K. Spaulding Logging Company, of Salem; Vogan Candy Company,
. or Portland; Wilbur Woolen Mills, of Stayton; IteadyrBuilt House
Company, of Portland ; JFirst National Bank, of Portland ; Ticknor &
Co., Portand; Neustadte- Bros., of Portland ;,Farm Utilities Company,
of Portland; Monroe & Crisell, Portland ; MeNeff Tractor Company,
Portland; Dairy Machinery Company, of Seattle; Portland Seed
Company Portland ; National Tank & Pipe, Portland ; Portland Hotel ;
United States Bakery, Portland; McClanahan Incubator Company of
Lugene. '
Russell II. Conwell, the dean of American lecturers, told his
snlendid Salem audience on Tuesday evening how the Capital City
may be made one of -the- most-prosperous and rapidly growing cities
in the country. The matter rests with our own people. If we-would
alL stand-by one another, and all pull together, the trick would be
turned. It can be done right here, by the people now here.
It is to be hoped that, when State Treasurer Thomas B. Kay re
turns from his tour of investigation concerning flax manufacture, he
will be ready to tell Salem how the north mill site and power may
oe uunzea, ior tneooa oi our. State and the Nation.
It Is 'against the orders of the
War Department tor soldiers j in
Prance to cable home their exact
location, but it is to be presumed the
ban will be lifted when they reach
Berlin. - ? j
i '.
- ' ' ' ),-": I ;
, Pray for rain. Pray for more
rain. Pray without ceasing, brother.
Los Angeles Times, January- 13.
answer to their prayer. But they
are still fcbort on rain; possibly
also on prayers.
Did you know that a reaj epicure
never puts sugar in either his tea
or his coffee? Don't . see how they
keep it out of the tea something
is needed to kill the taste. Los
Angeles Times. The writer thus
i.ir7 im.iij goi nine rain uown : confesses that be ihmself epi-
incre some people win - think ! in cure.
LADD & BUSH, Bankers
A Government income tax officer will be. at the Court
House from January 2 untU January 30, 1918, and will, to
all those who wish it, explain the, new income tax law, and
will furnish the accessary income tax blanks.
All single persons having an income of $1000.00 or over
and all married persons having an income of $2000.00 or over
will be required to make a report
. No, the greatest person on earth
is not President Wilson, nor Lloyd
George. Neither Is It yourself, your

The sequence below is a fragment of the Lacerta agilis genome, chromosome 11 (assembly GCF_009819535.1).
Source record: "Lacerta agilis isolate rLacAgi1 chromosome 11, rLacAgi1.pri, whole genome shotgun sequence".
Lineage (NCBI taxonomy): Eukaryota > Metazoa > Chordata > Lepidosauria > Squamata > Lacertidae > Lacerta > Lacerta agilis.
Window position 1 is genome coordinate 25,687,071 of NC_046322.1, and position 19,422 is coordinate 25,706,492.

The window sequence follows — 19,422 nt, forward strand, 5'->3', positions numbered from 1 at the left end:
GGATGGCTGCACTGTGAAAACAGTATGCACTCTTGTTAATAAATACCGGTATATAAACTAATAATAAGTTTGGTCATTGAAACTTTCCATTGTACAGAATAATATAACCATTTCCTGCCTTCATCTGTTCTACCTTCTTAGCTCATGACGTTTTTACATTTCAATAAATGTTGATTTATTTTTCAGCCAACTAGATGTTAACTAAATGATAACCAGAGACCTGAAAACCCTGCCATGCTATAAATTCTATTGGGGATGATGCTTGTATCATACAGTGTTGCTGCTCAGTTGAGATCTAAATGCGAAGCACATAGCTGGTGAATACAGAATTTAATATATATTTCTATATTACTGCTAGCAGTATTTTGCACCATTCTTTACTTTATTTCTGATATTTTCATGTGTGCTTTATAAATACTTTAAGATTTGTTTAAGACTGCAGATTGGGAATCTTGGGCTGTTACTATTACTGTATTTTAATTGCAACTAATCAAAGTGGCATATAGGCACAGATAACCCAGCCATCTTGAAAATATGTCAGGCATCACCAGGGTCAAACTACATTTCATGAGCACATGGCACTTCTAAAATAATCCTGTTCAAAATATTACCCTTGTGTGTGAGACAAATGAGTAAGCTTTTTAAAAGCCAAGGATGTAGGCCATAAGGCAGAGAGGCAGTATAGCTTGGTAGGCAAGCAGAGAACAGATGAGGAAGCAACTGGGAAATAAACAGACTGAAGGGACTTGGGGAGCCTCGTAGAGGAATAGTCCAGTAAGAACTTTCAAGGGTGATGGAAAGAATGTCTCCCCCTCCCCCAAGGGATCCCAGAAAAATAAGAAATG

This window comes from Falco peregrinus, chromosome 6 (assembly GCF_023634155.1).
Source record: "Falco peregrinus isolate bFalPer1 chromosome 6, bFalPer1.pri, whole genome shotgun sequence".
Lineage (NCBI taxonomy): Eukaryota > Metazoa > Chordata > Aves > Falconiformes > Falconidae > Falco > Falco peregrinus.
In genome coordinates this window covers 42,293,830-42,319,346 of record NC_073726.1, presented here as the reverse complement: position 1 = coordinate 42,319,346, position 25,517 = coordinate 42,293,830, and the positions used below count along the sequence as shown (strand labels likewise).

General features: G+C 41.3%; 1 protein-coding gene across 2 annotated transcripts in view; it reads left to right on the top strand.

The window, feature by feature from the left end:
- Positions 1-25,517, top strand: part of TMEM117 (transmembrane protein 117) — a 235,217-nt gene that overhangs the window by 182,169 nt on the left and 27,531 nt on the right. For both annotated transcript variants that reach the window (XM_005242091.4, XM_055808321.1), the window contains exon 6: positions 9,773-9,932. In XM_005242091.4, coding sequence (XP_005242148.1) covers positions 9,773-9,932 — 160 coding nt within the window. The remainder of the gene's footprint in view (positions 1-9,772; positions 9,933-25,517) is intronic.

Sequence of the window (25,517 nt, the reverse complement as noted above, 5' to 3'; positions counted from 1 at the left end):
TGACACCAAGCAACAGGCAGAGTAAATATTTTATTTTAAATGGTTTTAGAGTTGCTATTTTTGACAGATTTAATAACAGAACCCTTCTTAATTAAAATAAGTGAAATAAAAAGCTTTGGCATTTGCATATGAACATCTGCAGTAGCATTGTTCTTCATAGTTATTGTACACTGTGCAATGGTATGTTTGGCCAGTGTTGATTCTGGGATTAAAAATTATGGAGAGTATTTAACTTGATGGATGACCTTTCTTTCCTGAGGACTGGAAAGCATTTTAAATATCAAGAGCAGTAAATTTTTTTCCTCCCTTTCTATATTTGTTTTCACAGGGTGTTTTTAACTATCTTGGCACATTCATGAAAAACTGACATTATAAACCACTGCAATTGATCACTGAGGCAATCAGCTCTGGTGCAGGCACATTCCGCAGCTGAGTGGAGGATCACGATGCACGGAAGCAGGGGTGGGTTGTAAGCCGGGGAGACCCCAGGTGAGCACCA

wife or your friend. The most won,
derful being In all the world's i,5uO,-
000,000 inhabitans is neither mili
tarist, pacifist nor patriot, cannot
read, write, speak or walk and
weighs only about eight pounds. It
is your, first baby. For sereral hun
dred thousand years the miracle of
birth has been manifested on earth,
but your , baby came out of that va3t
mystery of silent forces which con-.
tains all life within its infinitude
and to which all living beings return
after their brief tojourn "upon this
bank and shoal of time. . -
vAvr " i
Br F1rrce ICllMbefli lcbla
. Showers and sunshine.
mm m
Submarine sinkings went down.
m H
Only six big British ships and two
little ones.
m .
If the record can be kept that low.
or lowered, the German hopes of vic
tory will be submaiined l'cr fair.
i m H U
It is announced that Chancellor
von Hertling of Germany is to be
permitted to deliver his delayed ad
dress on Germairy's war 'aims to main
committee of the reichstag tomorrow,
for which the country has been
clamoring. .
The military autocracy had decid
ed upon the no Indemnity and no
annexation policy for the east and
leaving von Hindenburg to decide the
matter for the west- in case of a
German victory. But the people,
who want peace, were not satisfied.
The world may be cloesr to peace
than it generally believes.
s .
The tireless day has come to the
frozen east. This brings the war
home to every firelees fireside.
. .,
Conwell is right. The way to make
Salem a good town is to talk it and
believe It, and stand by r,ne another,
and all pull together. Then !em
will grow and prosper and be happy.
Well, if Russia is lost to irs, ait
right.; We never did want to make
the world safe for the Bolshevik!
kind of democracy anyway. Kansas
City Star.
The Bolshevik! will hurt their
cause by bringing the Russian pris
oners home from' Germany. They
have no idotic delusion about tho
Germans. St. Louis Globe-Dt in o
cbrat. ' ' V V ".
With all proper respect to members
of congress, wish they'd quit com
ing home so much and give the rail
roads a chance to haul 4 little coal.
Kansas City Star.
The Bolshevik! didn't 'ask much.
They merely requested the Kaiser to
make the world safe for democracy.
Like asking Old Nick to deliver a
cake of ice. St. Louis Star.
The trouble Quebec would have
in seceding from Canada to escape Its
military obligations is that there is
no place to secede to where it could
escape them. Kansas City Times.
Somebody ought to remind Mr.
Trotxky that the early French revolu
tionists petted the guillotine very
fondly when it was yoong, but It
grew up and outlived them. Kansas
City. Star. "
Good morning; how are you en
Joying your war bread? Not getting
any? Why, that is sirange.
At a quiet Jioine wedding. Miss
Hazel K. Scott became the bride of
Walter R. Adrian of Eugene yester
day afternoon at 3 o'clock at the
residence of the bride's parents. Mr.
and Mrs. J. E. Scott. 1090 Leslie
street. Rev. T. . Ford read the
nuptial vows in the presence of rela
tives and a few friends. A pretty
arrangement of ferns and ivy formed
the bridal bower. Pink and white
carnations were the bride's flowers.
The bride owns a hospital at
Springfitld. She was jjraduated as a